Many Americans will be disappointed when eating in Chinese restaurants. There are no fortune cookies and no one can break one open and pretend to read, âœHelp, I’m being held captive in a fortune cookie factory.â
Almost everyone who visits Singapore tells tales of its cuisine, a blend of Malay and Chinese. The two are married to form âœnonyaâ food combining pork, coconut milk, shrimp paste, and a variety of spices, heavy on the chili. At the Raffles Hotel, probably the best known hotel in the East because of its literary heritage, a weekly buffet of nonya dishes is an experience. The Raffles figured in some of the Somerset Maugham stories and represents the old British raj way of life, pre-World War II. A number of new high rise, glamour hotels supercede the Raffles in modernity and efficiency.
Occidental visitors are taken aback at several of the foods displayed in the morning market in Chinatown. Cages of frogs, buckets of pale duck feet and century-old eggs are displayed. A python lies coiled, later to appear at someone’s table as steaks.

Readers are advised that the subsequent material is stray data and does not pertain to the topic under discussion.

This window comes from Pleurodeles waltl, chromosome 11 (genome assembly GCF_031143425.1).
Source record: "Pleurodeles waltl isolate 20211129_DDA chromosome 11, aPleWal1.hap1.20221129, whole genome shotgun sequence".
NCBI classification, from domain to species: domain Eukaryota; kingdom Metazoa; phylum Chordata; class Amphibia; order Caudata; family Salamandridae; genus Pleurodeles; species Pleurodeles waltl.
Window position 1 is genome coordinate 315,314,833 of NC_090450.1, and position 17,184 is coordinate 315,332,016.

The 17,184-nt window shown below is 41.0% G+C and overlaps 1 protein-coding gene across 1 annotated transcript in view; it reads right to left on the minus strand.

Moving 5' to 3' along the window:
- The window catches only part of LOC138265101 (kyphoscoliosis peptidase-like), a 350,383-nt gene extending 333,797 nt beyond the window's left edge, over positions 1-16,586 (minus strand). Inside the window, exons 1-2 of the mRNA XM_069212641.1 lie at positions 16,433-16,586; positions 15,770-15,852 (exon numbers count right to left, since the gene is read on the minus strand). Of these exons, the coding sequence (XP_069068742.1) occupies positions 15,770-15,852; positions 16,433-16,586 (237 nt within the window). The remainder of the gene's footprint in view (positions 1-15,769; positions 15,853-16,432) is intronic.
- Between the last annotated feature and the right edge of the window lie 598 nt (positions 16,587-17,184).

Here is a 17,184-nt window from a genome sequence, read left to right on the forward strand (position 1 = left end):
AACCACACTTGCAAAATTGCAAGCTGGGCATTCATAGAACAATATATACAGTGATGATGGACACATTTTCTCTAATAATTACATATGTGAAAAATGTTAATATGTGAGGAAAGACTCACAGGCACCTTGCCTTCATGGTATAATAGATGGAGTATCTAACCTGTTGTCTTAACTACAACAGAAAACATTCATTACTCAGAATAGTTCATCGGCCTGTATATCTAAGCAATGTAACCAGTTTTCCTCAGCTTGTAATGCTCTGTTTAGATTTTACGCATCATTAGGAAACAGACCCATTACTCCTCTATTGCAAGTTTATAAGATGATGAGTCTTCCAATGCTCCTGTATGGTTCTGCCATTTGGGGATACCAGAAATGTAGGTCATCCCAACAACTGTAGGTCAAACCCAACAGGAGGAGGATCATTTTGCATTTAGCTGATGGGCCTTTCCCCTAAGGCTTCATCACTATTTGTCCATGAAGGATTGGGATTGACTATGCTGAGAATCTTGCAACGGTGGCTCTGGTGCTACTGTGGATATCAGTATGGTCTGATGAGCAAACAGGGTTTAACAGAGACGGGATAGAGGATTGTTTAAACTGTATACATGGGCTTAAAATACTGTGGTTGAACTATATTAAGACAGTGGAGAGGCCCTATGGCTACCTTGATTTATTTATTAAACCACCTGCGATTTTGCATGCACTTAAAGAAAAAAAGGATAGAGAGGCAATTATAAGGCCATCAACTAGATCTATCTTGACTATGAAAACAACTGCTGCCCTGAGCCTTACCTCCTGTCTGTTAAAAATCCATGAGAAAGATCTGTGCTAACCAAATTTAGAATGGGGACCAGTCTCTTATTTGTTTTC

With so many people in such a small space there are some problems.
Taxis are scarce during rush hours. Traffic on the causeway north that leads to Malaysia can be jammed. Customs delays are common. Movies are censored. TV programs are pallid and limited; nightclubs and cabarets expensive. Most social life centers around private clubs. In other words, say expatriates who live there, life is safe and sanitary but dull.
There is no question about Singapore’s commitment to tourism. Mass air travel made Singapore in its present form possible. Singapore’s dictatorial government brooks no opposition to tourism growth. There are no riots, no picket lines allowed, as the government has set about constructing a new airport that will be capable of handling thirty million air travelers a year.
The national Singapore Airline trains its âœSingapore Girlsâ to be the most polite, service-oriented flight attendants in the air. The girls are selected for their beauty and the airline ads feature the real hostesses, not models. As a result, as airline unions and work rules have made courtesy a forgotten word on many airlines, Singapore Airlines business has grown rapidly.
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